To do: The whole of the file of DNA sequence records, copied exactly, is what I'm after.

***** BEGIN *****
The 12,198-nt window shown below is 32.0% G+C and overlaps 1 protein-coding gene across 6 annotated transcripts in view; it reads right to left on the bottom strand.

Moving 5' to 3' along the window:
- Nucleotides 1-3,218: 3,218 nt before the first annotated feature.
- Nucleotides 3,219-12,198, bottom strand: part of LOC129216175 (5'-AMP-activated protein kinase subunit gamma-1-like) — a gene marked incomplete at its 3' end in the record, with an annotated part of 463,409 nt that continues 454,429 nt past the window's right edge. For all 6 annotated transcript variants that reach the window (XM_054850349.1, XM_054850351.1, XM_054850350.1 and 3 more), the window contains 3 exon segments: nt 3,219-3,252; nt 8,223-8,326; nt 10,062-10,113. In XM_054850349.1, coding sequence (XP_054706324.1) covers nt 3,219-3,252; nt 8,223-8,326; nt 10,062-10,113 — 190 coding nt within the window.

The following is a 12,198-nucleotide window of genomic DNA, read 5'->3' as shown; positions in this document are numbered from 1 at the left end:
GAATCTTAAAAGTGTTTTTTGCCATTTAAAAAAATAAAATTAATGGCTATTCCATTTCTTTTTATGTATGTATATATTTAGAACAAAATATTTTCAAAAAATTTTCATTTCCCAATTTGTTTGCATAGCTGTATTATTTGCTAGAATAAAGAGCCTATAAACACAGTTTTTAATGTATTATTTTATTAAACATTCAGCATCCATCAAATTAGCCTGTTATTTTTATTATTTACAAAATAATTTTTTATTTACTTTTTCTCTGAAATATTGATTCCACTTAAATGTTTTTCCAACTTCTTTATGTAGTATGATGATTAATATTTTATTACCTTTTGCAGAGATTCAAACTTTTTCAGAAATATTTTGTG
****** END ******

The 12,198-nt window shown below is 32.0% G+C and overlaps 1 protein-coding gene across 6 annotated transcripts in view; it reads right to left on the bottom strand.

Moving 5' to 3' along the window:
- Nucleotides 1-3,218: 3,218 nt before the first annotated feature.
- Nucleotides 3,219-12,198, bottom strand: part of LOC129216175 (5'-AMP-activated protein kinase subunit gamma-1-like) — a gene marked incomplete at its 3' end in the record, with an annotated part of 463,409 nt that continues 454,429 nt past the window's right edge. For all 6 annotated transcript variants that reach the window (XM_054850349.1, XM_054850351.1, XM_054850350.1 and 3 more), the window contains 3 exon segments: nt 3,219-3,252; nt 8,223-8,326; nt 10,062-10,113. In XM_054850349.1, coding sequence (XP_054706324.1) covers nt 3,219-3,252; nt 8,223-8,326; nt 10,062-10,113 — 190 coding nt within the window.

The following is a 12,198-nucleotide window of genomic DNA, read 5'->3' as shown; positions in this document are numbered from 1 at the left end:
GAATCTTAAAAGTGTTTTTTGCCATTTAAAAAAATAAAATTAATGGCTATTCCATTTCTTTTTATGTATGTATATATTTAGAACAAAATATTTTCAAAAAATTTTCATTTCCCAATTTGTTTGCATAGCTGTATTATTTGCTAGAATAAAGAGCCTATAAACACAGTTTTTAATGTATTATTTTATTAAACATTCAGCATCCATCAAATTAGCCTGTTATTTTTATTATTTACAAAATAATTTTTTATTTACTTTTTCTCTGAAATATTGATTCCACTTAAATGTTTTTCCAACTTCTTTATGTAGTATGATGATTAATATTTTATTACCTTTTGCAGAGATTCAAACTTTTTCAGAAATATTTTGTG